In March 2022, Open Code was commissioned by Harewood House, and firstly staged at the Harewood House Biennial within an 18th-century estate home as part of Radical Acts: Why Craft Matters.
The wealth of the estate was amassed through the exploitation of enslaved people in the Caribbean. Collins worked alongside the archivist, in scrutinising the records and collections held by the estate. He was keen to explore the relationship between these conflicted spaces, and the Caribbean community now settled in the UK. As a popular location for the Windrush Generation, Nottingham now has a large Caribbean population.
Consequently, Collins undertook a research-based residency at New Art Exchange (NAE), Nottingham. During his residency, he explored his heritage as part of the Jamaican diaspora, engaging with community figures and groups living in Nottingham. He met with Premier League Dominoes, a Caribbean dominoes club held at the Lime Kiln pub in Hucknall. As a popular game in Jamaica, dominoes now hold a significant position within British Jamaican culture. The game is played in many ways, with rules and nuances that differ from the European game. Principally, competitive Jamaican dominoes is played in teams, with a theatrical level of charisma, vigour, and bravado. He found the action of observing and playing Jamaican dominoes, in an English pub, to be a profoundly British experience.
Within certain variations of Caribbean-style dominoes, ‘Open Code’ refers to the system of subtle gestures exchanged between teammates. These slight shifts in body language become coded clues to indicate the dominoes in their possession without using spoken language. The exhibition Open Code by Mac Collins nods to shared truths and realities. At Primary, this iteration features a newly staged installation, including a sculpture which has never been shown. The exhibition seeks to portray the significance and permanence of the Jamaican presence within British society.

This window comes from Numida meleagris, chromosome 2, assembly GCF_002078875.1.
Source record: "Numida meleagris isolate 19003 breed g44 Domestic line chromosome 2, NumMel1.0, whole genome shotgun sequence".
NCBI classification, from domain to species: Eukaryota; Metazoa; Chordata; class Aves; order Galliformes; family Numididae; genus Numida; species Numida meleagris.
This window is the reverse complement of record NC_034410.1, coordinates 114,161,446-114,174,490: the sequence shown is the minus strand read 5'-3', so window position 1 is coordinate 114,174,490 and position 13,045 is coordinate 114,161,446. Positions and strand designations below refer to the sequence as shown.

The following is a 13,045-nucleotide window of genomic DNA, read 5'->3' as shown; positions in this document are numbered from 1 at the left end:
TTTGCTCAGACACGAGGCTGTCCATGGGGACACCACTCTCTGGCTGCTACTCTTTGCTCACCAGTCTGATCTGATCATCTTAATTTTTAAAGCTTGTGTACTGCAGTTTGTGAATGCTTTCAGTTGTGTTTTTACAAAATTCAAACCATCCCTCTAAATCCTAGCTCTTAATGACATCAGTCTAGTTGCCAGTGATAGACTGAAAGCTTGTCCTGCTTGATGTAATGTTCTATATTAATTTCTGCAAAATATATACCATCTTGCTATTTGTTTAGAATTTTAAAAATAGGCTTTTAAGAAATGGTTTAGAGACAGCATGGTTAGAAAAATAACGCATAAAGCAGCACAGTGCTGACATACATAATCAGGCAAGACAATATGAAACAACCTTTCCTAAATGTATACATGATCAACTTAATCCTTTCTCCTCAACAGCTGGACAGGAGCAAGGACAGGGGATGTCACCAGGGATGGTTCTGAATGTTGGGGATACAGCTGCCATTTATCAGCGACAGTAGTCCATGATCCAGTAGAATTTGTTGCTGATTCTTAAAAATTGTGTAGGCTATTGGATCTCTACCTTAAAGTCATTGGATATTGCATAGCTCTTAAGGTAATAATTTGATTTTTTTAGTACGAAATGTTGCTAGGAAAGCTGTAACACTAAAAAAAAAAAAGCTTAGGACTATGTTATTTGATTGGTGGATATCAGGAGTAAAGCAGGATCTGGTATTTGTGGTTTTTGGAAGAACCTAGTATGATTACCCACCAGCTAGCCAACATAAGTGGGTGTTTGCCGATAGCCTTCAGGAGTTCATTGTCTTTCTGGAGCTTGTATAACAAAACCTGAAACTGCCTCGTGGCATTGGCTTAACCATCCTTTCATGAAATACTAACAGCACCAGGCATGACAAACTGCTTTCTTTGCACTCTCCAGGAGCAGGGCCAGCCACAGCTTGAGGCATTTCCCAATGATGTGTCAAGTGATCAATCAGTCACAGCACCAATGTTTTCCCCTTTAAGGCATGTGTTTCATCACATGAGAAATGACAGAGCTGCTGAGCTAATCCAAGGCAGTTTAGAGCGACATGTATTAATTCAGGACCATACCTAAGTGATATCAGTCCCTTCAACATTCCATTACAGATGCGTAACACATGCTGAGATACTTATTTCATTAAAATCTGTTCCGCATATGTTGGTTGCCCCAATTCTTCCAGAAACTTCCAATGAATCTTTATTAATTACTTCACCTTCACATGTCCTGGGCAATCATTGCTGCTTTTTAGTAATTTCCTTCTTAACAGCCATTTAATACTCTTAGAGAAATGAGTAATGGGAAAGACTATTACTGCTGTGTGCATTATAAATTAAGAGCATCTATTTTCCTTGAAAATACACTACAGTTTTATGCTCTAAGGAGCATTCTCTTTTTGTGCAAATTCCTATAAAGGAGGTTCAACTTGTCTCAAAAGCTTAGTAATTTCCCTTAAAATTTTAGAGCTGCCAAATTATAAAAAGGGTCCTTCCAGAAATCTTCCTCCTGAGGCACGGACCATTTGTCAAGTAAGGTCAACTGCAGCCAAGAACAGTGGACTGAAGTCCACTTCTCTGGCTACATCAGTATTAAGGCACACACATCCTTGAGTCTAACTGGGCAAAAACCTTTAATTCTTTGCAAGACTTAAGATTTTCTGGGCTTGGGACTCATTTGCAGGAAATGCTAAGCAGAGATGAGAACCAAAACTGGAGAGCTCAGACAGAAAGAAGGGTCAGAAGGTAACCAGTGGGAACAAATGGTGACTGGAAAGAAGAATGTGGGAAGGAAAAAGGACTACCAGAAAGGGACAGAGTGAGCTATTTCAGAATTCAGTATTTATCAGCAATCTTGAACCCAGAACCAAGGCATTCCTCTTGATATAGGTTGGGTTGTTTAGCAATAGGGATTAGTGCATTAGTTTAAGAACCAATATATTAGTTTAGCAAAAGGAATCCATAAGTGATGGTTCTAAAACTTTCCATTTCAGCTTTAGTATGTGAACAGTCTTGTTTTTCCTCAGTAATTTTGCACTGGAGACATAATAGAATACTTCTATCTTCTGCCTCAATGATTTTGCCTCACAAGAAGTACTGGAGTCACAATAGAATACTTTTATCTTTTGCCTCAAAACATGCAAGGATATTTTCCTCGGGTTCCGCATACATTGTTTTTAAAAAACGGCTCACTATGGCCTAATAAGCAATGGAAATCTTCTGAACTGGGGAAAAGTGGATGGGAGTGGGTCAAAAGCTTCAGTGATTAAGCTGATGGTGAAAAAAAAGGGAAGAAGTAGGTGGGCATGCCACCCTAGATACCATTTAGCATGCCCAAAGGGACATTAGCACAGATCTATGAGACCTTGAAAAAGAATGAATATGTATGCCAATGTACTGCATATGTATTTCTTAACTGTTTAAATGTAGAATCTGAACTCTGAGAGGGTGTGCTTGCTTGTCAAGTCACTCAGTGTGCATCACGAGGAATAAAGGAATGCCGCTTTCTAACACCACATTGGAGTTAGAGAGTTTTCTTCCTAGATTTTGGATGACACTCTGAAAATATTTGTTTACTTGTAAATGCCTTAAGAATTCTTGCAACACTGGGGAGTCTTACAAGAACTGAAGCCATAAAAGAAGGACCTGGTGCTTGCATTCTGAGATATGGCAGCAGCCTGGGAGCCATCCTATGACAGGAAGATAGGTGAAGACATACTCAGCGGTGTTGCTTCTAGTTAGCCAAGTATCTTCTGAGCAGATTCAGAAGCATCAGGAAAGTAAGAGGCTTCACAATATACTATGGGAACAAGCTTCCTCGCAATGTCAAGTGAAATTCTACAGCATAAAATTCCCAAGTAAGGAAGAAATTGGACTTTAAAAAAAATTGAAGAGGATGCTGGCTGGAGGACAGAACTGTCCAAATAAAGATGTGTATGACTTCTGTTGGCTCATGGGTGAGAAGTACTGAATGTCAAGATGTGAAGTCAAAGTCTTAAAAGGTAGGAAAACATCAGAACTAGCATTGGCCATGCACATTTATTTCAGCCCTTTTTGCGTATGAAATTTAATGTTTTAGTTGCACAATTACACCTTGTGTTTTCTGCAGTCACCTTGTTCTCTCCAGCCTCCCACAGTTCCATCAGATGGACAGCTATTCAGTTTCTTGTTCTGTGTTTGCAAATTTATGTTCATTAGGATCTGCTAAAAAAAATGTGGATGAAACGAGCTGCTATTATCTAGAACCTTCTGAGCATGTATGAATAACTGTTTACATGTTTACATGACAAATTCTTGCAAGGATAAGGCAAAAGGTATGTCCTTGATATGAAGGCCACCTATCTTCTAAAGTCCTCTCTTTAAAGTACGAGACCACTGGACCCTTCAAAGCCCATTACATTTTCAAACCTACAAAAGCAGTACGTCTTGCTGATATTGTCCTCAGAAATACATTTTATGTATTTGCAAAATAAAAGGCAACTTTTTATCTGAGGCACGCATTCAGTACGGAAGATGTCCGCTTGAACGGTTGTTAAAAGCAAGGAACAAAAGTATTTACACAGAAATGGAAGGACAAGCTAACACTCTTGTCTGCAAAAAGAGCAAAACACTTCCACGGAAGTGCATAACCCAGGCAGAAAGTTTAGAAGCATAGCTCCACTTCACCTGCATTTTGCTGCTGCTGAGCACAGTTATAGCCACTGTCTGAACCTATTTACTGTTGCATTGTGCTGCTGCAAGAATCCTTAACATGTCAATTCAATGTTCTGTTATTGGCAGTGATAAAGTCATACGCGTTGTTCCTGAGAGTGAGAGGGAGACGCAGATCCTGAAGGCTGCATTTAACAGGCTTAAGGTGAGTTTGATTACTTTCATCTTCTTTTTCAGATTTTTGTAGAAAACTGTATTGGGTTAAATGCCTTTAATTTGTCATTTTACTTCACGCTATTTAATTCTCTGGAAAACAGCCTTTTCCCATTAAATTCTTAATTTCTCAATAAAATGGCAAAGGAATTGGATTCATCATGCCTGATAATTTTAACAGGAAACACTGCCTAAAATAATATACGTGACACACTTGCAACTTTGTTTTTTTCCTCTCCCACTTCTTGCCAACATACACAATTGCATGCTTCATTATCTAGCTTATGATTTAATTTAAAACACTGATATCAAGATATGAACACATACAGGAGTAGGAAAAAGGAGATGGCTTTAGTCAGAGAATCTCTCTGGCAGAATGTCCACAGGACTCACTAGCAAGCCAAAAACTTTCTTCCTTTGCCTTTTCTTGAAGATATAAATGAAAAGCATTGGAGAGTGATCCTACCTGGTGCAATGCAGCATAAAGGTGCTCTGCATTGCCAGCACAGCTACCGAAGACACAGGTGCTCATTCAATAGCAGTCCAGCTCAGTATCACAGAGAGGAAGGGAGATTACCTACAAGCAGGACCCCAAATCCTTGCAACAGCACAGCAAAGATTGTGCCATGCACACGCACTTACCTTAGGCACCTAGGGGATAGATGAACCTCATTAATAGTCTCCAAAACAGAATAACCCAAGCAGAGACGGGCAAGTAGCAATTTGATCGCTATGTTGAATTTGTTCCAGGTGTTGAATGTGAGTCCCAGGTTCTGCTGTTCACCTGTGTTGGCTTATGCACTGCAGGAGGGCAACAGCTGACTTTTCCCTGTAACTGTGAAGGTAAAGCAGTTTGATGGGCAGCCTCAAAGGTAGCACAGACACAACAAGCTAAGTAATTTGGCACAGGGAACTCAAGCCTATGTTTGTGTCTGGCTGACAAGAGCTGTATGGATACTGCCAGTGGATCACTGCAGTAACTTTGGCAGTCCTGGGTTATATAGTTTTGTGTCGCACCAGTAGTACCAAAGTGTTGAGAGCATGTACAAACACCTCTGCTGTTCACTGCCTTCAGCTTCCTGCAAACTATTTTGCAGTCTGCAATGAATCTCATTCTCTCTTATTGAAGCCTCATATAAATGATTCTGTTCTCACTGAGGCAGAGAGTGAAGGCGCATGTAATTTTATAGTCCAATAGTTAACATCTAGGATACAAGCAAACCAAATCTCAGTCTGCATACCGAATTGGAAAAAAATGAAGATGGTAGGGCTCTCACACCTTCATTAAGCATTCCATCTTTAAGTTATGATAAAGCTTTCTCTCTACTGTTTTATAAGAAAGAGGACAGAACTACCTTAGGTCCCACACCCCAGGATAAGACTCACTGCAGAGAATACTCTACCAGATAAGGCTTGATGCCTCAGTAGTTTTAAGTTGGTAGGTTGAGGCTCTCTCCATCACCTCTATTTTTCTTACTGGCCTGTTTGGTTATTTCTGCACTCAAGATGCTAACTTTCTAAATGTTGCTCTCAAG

Mac Collins is an emerging British artist, working at the very intersection of rational design and conceptual art. Collins’ evolving practice is broad, spanning furniture, object, product, sculpture, and installation. Through this practice, Collins sees an opportunity to communicate complex ideas through the influence of physical behaviour and actions, within a given space. This perspective has long been the impetus behind his narrative-rich, design-driven, art methodology. In the summer of 2018, Collins graduated with a degree in Three-Dimensional Design. Since then, Collins has been committed to creating work that is conceptual, yet intrinsically physical, tangible, and interactive. Through research-based projects, Collins has sought to observe, and critique, aspects of the society and systems in which he exists. As an artist of dual heritage, Collins draws on his Caribbean lineage, creating work that allows him to explore his position within the Caribbean Diaspora, and contemporary British society.
Collins’ work, Concur, was acquired by the Design Museum in 2021. Other accolades include being named in ‘12 Talents Shaping the Design World 2021’ by The New York Times; and becoming the recipient of the Samuel Ross SR_A Grant Programme, London, 2021. Recent awards include The Ralph Saltzman Prize, the Design Museum, London, 2022; The Emerging Design Medal, London Design Festival, 2021; the Young Design Talent of the Year Award, Elle Decoration, London, 2021; Winner of the Rising Star – Product Design Award, Homes & Gardens, London, 2021; Best in Show Prize, the Young Furniture Makers’ Exhibition, London, 2018; Cræftiga Prize, Hole & Corner, London, 2018; and the New Designers Belmond Award, London, 2018.